Indian Hunter and His Dog epitomizes the lasting appeal of the Old West as a thematic wellspring for artists. Manship’s linear, streamlined group represents the merging of a western subject with a modernist Machine Age aesthetic. The swift and carefree hunter accompanied by his nearly airborne dog harkens back to an imaginary American Arcadia, made real by Manship decades after the frontier had closed and his subject most likely would have been relocated to reservation land.
Preston Remington. "Recent Accessions of Modern Sculpture." Metropolitan Museum of Art Bulletin 25 (February 1930), p. 40.
Albert TenEyck Gardner. American Sculpture: A Catalogue of the Collection of The Metropolitan Museum of Art. New York, 1965, p. 153, calls it "Indian Hunter with Dog" and erroneously lists date of acquisition as 1921.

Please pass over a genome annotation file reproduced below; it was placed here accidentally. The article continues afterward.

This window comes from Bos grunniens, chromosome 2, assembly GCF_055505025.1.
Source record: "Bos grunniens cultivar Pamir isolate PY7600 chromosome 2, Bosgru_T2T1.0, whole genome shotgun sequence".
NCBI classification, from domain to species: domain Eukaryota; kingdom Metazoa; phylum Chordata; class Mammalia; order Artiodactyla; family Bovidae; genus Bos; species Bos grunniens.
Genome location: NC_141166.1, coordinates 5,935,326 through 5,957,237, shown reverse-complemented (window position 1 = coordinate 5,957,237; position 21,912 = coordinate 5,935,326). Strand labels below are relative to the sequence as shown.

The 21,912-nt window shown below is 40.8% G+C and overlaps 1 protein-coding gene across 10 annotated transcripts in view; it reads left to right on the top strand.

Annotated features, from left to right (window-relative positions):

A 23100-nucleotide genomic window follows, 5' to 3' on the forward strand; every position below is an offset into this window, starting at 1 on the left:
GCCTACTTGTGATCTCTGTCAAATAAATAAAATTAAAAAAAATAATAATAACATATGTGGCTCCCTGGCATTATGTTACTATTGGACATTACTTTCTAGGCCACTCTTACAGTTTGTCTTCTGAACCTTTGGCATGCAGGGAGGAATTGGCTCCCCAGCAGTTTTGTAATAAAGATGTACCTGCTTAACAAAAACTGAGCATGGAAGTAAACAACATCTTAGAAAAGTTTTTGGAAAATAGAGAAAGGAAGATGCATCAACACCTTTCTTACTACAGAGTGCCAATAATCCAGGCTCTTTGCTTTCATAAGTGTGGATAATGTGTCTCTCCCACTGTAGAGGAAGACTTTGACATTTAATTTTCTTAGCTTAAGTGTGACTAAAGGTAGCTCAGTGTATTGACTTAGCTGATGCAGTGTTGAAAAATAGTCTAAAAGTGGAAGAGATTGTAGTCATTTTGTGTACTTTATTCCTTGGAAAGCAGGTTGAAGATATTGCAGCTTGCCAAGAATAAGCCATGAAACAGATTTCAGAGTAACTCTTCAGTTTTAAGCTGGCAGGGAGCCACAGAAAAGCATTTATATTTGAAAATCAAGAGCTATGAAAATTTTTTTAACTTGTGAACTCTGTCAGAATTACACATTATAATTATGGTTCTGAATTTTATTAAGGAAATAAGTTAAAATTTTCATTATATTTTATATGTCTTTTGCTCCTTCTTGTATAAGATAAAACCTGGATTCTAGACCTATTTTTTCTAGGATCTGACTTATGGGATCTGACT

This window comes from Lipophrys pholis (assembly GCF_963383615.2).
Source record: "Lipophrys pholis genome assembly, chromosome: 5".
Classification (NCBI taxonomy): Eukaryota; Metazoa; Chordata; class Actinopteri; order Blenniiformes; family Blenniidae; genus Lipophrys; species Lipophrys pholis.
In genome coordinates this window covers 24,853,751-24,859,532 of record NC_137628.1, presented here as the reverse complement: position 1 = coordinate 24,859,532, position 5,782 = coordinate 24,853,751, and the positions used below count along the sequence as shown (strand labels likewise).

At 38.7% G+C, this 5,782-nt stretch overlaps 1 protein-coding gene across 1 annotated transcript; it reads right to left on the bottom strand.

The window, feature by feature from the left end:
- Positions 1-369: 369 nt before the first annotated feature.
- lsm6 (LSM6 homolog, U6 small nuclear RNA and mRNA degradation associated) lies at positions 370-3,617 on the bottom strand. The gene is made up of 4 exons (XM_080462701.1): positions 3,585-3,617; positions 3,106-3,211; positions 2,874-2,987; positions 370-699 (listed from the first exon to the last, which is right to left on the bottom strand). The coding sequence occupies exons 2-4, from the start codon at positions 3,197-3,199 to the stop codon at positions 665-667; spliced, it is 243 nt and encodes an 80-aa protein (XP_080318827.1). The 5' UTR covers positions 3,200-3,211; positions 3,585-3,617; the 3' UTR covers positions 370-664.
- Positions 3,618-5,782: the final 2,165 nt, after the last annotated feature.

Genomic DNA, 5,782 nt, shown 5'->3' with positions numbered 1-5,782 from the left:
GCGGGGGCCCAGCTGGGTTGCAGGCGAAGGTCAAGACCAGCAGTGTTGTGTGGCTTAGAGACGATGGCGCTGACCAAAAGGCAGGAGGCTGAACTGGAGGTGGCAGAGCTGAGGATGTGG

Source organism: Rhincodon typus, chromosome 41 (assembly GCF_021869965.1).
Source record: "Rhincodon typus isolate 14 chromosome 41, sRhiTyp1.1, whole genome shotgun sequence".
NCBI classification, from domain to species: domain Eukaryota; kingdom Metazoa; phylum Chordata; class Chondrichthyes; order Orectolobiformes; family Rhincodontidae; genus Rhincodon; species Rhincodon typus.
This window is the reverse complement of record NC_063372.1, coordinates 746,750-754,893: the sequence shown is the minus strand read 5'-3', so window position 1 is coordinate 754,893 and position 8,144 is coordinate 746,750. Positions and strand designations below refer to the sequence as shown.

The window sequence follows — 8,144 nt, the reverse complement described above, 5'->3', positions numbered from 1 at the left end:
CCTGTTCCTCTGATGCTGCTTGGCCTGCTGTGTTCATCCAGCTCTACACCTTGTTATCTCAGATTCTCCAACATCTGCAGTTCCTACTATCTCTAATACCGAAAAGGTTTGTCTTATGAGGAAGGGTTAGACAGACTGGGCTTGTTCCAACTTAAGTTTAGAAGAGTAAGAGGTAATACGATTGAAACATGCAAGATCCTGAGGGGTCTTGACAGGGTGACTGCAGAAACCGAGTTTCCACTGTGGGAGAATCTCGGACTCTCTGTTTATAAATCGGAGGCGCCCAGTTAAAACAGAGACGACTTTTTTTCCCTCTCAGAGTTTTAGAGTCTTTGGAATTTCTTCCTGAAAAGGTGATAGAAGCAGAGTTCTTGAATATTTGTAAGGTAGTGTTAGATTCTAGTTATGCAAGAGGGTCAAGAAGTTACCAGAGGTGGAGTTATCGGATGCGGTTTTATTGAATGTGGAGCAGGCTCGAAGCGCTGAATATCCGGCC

Joan M. Marter inAmerican Sculpture in The Metropolitan Museum of Art. Ed. Thayer Tolles. Vol. 2, A Catalogue of Works by Artists Born between 1865 and 1885. New York and New Haven, 2001, pp. 765–66, no. 385, ill.
Carol Clark in Thayer Tolles and Thomas Brent Smith. The American West in Bronze, 1850–1925. Exh. cat., The Metropolitan Museum of Art. New York, 2013, pp. 54–55, 171, no. 34, fig. 69 (color).
Karen Lemmey in Thayer Tolles and Thomas Brent Smith. The American West in Bronze, 1850–1925. Exh. cat., The Metropolitan Museum of Art. New York, 2013, p. 158.